I thought the CD version was terrible. I gave it away.
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I had the chance to listen to the new improved version (Mother ship) and it seem to me that the sound is more analog like smoother presentation , more silent, extended detail whitout any harshness except for the sound Whole Lotta Love that was a bit dull sounding.
The atmosphere of the recording was a +++.
It is like if you were listening to a cd treated with an Accoustic Revive RD 2 or even a Bedini.
Highly recommended for nostalgic fans, could not comment compare to the vinyl vrsion......
Sorry didn't mean to confuse you about the CD and the lp.
The cd sounds better than all of the previous zep cd's. So compared to them it sounds better. However the cd doesn't sound as good as the vinyl version.
Now the vinyl remixes don't sound as good as the classic record versions because the new releases are smoothed out.
Wow couldn't disagree with you more about the vinyl. I do agree with the cd though.
There are somethings about the vinyl that are better than the classic records like better detail. There are things on there that I never heard before but they just smoothed it out too much for my taste. The highs are rolled off. It reminds me of when I used to own all CJ gear. Sure CJ paints a beautiful sonic picture but it's just boring.
Old thread I know....I had a copy of the Mothership vinyl box set in my hands yesterday at Barnes and Noble. It says the LPs were remastered at HALF SPEED by Stan Ricker--does anyone know if this is correct? I have the two CD set which to my ears sounds pretty lousy. I've got two Japanese pressings--Houses of the Holy and Zep II--which sound much better than the CD version of Mothership. I have not heard the Mothership vinyl box however and may be interested.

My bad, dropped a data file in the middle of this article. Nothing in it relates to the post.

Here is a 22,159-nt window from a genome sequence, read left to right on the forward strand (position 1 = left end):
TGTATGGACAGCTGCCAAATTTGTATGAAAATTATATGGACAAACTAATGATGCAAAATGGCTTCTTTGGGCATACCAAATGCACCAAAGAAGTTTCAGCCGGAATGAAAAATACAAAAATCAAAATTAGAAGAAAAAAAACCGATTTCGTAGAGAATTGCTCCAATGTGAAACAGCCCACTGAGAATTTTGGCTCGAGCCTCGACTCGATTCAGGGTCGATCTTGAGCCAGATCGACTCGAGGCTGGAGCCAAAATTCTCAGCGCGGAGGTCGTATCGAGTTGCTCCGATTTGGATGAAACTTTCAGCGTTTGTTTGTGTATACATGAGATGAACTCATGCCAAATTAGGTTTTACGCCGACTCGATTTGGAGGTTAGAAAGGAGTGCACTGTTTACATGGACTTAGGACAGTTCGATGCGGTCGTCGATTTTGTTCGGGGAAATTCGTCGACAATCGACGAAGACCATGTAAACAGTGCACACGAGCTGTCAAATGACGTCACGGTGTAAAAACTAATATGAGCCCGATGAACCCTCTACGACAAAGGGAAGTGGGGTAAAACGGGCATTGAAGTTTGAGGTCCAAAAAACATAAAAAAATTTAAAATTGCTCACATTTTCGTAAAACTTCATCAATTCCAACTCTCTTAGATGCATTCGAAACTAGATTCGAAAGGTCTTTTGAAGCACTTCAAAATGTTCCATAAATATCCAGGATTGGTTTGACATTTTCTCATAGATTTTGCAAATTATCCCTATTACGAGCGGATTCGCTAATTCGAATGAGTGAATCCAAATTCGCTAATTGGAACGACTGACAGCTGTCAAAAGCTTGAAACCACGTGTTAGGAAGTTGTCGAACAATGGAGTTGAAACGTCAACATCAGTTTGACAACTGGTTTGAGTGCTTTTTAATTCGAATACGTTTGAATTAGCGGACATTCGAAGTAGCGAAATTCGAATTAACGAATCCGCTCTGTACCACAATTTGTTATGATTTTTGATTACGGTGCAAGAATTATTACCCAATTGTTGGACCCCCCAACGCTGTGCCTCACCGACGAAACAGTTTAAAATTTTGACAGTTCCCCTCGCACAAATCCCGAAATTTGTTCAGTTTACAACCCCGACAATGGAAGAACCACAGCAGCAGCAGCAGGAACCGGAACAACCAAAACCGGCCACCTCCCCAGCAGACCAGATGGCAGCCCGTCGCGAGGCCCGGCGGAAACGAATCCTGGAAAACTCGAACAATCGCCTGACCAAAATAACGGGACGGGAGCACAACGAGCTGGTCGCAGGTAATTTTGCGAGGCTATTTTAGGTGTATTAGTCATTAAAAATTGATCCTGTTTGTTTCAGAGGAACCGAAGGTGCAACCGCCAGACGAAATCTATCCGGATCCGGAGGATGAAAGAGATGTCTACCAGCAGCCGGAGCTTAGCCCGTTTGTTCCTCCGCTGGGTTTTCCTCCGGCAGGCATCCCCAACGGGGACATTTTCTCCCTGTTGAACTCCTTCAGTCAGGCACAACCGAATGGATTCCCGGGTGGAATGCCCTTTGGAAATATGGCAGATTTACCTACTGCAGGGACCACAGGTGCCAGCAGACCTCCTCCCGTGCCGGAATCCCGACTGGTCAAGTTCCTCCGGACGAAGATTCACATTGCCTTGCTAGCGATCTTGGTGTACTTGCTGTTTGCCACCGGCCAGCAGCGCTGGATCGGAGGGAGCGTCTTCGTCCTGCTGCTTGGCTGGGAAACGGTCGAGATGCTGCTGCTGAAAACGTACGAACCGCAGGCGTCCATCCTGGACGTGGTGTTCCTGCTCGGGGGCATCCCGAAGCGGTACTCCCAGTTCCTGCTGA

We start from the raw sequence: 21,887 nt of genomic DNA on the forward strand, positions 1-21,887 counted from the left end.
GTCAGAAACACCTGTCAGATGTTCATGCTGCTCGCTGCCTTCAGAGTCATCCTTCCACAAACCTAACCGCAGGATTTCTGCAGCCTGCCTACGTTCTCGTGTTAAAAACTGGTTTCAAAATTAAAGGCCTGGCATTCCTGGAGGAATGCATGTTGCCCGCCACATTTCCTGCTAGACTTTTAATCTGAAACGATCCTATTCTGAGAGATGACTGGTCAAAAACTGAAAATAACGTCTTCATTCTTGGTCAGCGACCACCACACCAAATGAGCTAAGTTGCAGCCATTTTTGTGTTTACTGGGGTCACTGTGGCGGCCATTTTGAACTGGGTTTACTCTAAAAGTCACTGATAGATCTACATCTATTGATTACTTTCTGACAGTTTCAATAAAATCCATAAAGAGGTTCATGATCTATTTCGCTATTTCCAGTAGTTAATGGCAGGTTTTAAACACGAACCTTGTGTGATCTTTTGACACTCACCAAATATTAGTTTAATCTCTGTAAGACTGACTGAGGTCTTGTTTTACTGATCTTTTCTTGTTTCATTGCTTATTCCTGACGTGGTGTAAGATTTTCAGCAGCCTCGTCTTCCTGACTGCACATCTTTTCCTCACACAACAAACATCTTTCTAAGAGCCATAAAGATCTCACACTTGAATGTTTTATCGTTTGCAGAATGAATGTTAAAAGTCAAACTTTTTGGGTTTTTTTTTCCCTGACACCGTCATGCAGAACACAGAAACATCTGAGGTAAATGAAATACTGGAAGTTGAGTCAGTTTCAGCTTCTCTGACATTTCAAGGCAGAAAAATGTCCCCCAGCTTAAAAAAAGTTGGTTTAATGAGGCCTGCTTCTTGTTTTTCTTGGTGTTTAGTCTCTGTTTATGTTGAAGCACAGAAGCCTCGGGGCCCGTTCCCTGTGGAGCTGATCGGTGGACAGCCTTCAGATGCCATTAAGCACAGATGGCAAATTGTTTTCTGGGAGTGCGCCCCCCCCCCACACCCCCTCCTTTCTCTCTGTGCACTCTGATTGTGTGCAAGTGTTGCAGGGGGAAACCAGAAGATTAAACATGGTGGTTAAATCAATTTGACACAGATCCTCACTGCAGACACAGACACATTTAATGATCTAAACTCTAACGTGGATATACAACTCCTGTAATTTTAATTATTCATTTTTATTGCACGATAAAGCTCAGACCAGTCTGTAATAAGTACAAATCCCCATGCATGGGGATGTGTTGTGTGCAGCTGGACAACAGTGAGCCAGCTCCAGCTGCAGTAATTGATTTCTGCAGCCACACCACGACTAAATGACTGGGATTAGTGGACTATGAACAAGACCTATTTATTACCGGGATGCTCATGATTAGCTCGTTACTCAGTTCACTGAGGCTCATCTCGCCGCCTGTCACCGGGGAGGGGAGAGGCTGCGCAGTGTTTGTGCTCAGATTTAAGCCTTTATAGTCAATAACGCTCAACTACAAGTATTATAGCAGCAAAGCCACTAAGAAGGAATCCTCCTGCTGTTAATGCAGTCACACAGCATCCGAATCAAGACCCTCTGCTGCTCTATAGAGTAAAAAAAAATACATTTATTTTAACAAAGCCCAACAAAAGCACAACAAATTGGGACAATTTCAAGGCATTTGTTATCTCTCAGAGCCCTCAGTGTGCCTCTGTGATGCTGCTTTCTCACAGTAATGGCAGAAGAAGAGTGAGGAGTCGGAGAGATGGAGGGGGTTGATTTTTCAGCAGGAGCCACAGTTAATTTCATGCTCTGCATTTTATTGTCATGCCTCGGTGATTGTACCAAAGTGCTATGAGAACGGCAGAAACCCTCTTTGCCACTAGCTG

that's weird. According to the Official Dynamic Range Data Base Mothership suffers from overly aggressive compression. Yet it sound sounds very good. What's up with that? Now, I could give a rat's behind if recording engineers wish to compress some pop music but for heaven's sake keep your twitchy fingers off my Zeppelin and Stones and Dylan which happen to be among the worst cases extant of severe dynamic range compression.
Use your ears...who cares if a data base claims this or that...fwiw...rock is recorded with compression...so those who seek out early CD/pressings of classic rock hoping to get a compression free recording ate misled...its similar to running vocals through a PA...every heard "dry" vocals with no reverb,etc...sounds terrible
Phasecorrect, I'm not sure at least judging from your response that you understand the severity of the problem. Compression is logarithmic so there really is no such thing as "no compression" as you infer. What j referring to is very heavy handed dynamic range compression that has been used not only for remastering rock classics but also for new releases. One need look no further than Dylan's Modern World about six years ago or the Stones' A Bigger Bang about the same time to see how crazy the problem is. I'm not hot dogging you.
The problem is it's not judicious. That's my whole point. The examples I gave are eviscerated dynamic range wise. It's like a color photo that's been made black and white. Think of it like this, you've got a Miss America contestant who has a beautiful face, gorgeous figure, except for one thing: she's bow legged. Kinda ruins the whole thing, no? The big selling point for digital was supposedly dynamic range. What they did was take away their big selling point.
Let's put things in prospective...Mothership is a comp...songs every Zephead already has...but it was a good primer for try those that had older CDs which IMHO never sounded up to snuff...Cday vs new remasters... Apples vs oranges...modern live recording vs original band/recordings...Cday is good for what it is...but no match for orig releases...